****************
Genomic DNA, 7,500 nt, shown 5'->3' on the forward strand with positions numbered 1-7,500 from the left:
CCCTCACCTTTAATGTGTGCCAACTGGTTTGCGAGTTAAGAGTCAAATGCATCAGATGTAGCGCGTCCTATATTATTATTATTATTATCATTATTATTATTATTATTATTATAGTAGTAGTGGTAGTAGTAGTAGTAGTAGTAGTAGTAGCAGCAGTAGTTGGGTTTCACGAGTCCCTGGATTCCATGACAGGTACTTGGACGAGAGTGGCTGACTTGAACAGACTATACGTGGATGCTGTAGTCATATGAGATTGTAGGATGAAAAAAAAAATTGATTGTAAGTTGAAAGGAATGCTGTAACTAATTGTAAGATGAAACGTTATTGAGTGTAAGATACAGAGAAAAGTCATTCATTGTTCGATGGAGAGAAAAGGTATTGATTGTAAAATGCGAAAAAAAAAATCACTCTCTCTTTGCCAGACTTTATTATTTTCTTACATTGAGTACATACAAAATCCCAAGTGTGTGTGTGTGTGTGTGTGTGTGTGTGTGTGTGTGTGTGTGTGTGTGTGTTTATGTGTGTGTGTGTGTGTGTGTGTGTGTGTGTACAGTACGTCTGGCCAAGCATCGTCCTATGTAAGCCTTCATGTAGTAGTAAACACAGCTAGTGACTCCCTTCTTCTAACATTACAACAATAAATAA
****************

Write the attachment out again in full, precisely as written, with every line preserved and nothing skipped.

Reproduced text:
Genomic DNA, 7,500 nt, shown 5'->3' on the forward strand with positions numbered 1-7,500 from the left:
CCCTCACCTTTAATGTGTGCCAACTGGTTTGCGAGTTAAGAGTCAAATGCATCAGATGTAGCGCGTCCTATATTATTATTATTATTATCATTATTATTATTATTATTATTATAGTAGTAGTGGTAGTAGTAGTAGTAGTAGTAGTAGTAGCAGCAGTAGTTGGGTTTCACGAGTCCCTGGATTCCATGACAGGTACTTGGACGAGAGTGGCTGACTTGAACAGACTATACGTGGATGCTGTAGTCATATGAGATTGTAGGATGAAAAAAAAAATTGATTGTAAGTTGAAAGGAATGCTGTAACTAATTGTAAGATGAAACGTTATTGAGTGTAAGATACAGAGAAAAGTCATTCATTGTTCGATGGAGAGAAAAGGTATTGATTGTAAAATGCGAAAAAAAAAATCACTCTCTCTTTGCCAGACTTTATTATTTTCTTACATTGAGTACATACAAAATCCCAAGTGTGTGTGTGTGTGTGTGTGTGTGTGTGTGTGTGTGTGTGTGTGTGTGTGTTTATGTGTGTGTGTGTGTGTGTGTGTGTGTGTGTACAGTACGTCTGGCCAAGCATCGTCCTATGTAAGCCTTCATGTAGTAGTAAACACAGCTAGTGACTCCCTTCTTCTAACATTACAACAATAAATAA